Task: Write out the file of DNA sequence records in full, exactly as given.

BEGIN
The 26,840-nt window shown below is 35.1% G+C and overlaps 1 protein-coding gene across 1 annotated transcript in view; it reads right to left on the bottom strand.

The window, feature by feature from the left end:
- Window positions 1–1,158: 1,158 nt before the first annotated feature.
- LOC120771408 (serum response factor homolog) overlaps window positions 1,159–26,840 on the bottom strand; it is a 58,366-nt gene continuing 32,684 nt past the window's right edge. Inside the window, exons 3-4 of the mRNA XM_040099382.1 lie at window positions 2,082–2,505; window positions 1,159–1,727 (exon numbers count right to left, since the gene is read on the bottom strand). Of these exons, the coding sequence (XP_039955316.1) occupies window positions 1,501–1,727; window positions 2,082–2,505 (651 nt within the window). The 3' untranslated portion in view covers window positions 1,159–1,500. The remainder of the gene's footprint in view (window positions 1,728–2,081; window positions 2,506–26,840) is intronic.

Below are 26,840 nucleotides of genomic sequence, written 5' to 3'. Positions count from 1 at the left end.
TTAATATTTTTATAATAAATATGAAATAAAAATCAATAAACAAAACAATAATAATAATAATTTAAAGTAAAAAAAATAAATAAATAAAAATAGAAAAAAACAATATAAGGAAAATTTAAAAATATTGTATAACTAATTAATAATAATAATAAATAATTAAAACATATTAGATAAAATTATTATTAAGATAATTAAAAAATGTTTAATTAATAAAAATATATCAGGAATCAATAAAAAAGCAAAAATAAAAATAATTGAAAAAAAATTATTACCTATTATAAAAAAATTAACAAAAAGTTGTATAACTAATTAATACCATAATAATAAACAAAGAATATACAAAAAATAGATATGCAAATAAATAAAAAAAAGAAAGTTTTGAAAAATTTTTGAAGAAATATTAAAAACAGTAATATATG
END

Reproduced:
The 26,840-nt window shown below is 35.1% G+C and overlaps 1 protein-coding gene across 1 annotated transcript in view; it reads right to left on the bottom strand.

The window, feature by feature from the left end:
- Window positions 1–1,158: 1,158 nt before the first annotated feature.
- LOC120771408 (serum response factor homolog) overlaps window positions 1,159–26,840 on the bottom strand; it is a 58,366-nt gene continuing 32,684 nt past the window's right edge. Inside the window, exons 3-4 of the mRNA XM_040099382.1 lie at window positions 2,082–2,505; window positions 1,159–1,727 (exon numbers count right to left, since the gene is read on the bottom strand). Of these exons, the coding sequence (XP_039955316.1) occupies window positions 1,501–1,727; window positions 2,082–2,505 (651 nt within the window). The 3' untranslated portion in view covers window positions 1,159–1,500. The remainder of the gene's footprint in view (window positions 1,728–2,081; window positions 2,506–26,840) is intronic.

Below are 26,840 nucleotides of genomic sequence, written 5' to 3'. Positions count from 1 at the left end.
TTAATATTTTTATAATAAATATGAAATAAAAATCAATAAACAAAACAATAATAATAATAATTTAAAGTAAAAAAAATAAATAAATAAAAATAGAAAAAAACAATATAAGGAAAATTTAAAAATATTGTATAACTAATTAATAATAATAATAAATAATTAAAACATATTAGATAAAATTATTATTAAGATAATTAAAAAATGTTTAATTAATAAAAATATATCAGGAATCAATAAAAAAGCAAAAATAAAAATAATTGAAAAAAAATTATTACCTATTATAAAAAAATTAACAAAAAGTTGTATAACTAATTAATACCATAATAATAAACAAAGAATATACAAAAAATAGATATGCAAATAAATAAAAAAAAGAAAGTTTTGAAAAATTTTTGAAGAAATATTAAAAACAGTAATATATG